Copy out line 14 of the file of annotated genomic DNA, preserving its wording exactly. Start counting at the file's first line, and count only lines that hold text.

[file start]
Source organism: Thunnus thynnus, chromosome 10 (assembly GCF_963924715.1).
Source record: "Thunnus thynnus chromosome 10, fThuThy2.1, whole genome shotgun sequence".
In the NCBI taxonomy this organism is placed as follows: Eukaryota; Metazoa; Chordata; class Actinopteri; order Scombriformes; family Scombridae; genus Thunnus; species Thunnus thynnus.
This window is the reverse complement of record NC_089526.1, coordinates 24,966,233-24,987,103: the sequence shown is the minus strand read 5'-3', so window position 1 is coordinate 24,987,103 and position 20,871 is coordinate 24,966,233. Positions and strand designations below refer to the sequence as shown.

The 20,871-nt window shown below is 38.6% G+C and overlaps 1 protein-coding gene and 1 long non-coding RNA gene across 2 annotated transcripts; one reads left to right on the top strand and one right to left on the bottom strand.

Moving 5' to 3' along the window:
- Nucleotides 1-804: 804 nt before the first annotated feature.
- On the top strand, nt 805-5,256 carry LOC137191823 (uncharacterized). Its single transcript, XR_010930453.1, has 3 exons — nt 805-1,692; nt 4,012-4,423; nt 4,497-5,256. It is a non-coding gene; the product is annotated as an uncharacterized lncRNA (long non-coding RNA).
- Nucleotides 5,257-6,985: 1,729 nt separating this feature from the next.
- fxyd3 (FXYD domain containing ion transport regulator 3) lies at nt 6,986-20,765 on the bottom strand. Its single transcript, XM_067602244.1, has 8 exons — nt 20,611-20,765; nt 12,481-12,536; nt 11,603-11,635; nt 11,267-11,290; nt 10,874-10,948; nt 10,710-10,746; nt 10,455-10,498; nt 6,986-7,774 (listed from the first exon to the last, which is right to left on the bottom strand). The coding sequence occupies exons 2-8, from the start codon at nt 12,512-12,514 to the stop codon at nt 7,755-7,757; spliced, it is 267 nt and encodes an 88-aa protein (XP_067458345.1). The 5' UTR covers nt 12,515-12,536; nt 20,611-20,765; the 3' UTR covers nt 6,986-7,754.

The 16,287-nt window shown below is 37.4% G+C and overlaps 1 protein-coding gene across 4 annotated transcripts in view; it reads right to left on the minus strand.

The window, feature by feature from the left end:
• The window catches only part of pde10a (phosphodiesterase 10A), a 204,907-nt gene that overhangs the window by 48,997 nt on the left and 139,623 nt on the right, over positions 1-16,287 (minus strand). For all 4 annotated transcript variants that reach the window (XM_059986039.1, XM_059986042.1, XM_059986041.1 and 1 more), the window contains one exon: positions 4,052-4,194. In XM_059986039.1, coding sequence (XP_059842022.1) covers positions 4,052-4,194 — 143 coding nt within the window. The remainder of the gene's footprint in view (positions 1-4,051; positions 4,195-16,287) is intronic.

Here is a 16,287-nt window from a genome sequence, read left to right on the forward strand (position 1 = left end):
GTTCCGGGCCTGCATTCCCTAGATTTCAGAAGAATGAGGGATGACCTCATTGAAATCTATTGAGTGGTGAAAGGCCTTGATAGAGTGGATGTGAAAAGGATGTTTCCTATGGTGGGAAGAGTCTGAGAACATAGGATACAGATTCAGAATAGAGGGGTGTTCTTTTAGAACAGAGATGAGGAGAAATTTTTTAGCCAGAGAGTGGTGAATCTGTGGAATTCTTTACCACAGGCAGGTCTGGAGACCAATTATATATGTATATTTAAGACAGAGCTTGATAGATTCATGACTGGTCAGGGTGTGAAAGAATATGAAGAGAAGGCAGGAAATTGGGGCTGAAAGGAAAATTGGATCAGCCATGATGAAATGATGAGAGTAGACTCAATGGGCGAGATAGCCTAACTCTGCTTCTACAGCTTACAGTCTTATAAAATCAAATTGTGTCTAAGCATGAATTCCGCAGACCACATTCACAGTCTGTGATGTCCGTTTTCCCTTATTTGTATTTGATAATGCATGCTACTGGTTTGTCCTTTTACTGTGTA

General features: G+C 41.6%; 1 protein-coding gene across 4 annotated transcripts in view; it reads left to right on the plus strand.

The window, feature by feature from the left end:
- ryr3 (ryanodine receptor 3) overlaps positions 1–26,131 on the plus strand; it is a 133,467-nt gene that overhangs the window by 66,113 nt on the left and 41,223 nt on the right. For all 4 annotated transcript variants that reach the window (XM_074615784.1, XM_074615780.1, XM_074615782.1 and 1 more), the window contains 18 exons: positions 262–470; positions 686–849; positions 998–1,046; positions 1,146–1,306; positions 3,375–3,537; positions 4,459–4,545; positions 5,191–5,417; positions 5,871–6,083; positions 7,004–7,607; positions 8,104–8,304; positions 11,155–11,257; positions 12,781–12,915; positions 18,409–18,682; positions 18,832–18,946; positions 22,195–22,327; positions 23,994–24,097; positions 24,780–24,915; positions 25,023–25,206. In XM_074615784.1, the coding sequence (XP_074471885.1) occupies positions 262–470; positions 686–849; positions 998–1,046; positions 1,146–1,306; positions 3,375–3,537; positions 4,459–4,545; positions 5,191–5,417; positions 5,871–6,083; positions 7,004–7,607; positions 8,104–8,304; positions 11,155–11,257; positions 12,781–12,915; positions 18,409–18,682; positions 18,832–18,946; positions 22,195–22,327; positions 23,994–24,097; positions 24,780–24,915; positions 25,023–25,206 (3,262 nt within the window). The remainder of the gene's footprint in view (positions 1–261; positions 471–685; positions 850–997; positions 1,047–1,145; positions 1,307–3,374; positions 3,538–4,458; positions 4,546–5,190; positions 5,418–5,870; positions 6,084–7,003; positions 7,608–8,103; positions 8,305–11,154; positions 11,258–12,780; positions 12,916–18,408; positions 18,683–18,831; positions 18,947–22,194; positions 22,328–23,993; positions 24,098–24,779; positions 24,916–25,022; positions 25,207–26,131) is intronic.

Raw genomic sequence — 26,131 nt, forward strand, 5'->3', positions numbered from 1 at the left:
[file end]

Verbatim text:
Here is a 16,287-nt window from a genome sequence, read left to right on the forward strand (position 1 = left end):